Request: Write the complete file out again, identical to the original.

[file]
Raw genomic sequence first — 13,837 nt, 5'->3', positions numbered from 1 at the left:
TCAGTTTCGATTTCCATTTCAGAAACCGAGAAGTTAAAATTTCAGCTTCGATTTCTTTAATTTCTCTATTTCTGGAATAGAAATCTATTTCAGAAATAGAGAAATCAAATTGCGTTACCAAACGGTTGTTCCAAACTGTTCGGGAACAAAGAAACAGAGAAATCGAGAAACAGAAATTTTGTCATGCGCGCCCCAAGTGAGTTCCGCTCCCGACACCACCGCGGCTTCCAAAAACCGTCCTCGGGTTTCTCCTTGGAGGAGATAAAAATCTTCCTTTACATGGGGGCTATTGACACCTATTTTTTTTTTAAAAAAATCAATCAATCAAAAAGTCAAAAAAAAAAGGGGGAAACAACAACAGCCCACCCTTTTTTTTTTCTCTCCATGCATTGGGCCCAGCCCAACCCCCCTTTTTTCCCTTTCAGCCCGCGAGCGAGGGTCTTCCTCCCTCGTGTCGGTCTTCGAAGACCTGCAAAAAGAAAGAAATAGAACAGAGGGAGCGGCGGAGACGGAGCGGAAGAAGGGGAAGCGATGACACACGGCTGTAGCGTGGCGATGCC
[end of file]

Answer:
Raw genomic sequence first — 13,837 nt, 5'->3', positions numbered from 1 at the left:
TCAGTTTCGATTTCCATTTCAGAAACCGAGAAGTTAAAATTTCAGCTTCGATTTCTTTAATTTCTCTATTTCTGGAATAGAAATCTATTTCAGAAATAGAGAAATCAAATTGCGTTACCAAACGGTTGTTCCAAACTGTTCGGGAACAAAGAAACAGAGAAATCGAGAAACAGAAATTTTGTCATGCGCGCCCCAAGTGAGTTCCGCTCCCGACACCACCGCGGCTTCCAAAAACCGTCCTCGGGTTTCTCCTTGGAGGAGATAAAAATCTTCCTTTACATGGGGGCTATTGACACCTATTTTTTTTTTAAAAAAATCAATCAATCAAAAAGTCAAAAAAAAAAGGGGGAAACAACAACAGCCCACCCTTTTTTTTTTCTCTCCATGCATTGGGCCCAGCCCAACCCCCCTTTTTTCCCTTTCAGCCCGCGAGCGAGGGTCTTCCTCCCTCGTGTCGGTCTTCGAAGACCTGCAAAAAGAAAGAAATAGAACAGAGGGAGCGGCGGAGACGGAGCGGAAGAAGGGGAAGCGATGACACACGGCTGTAGCGTGGCGATGCC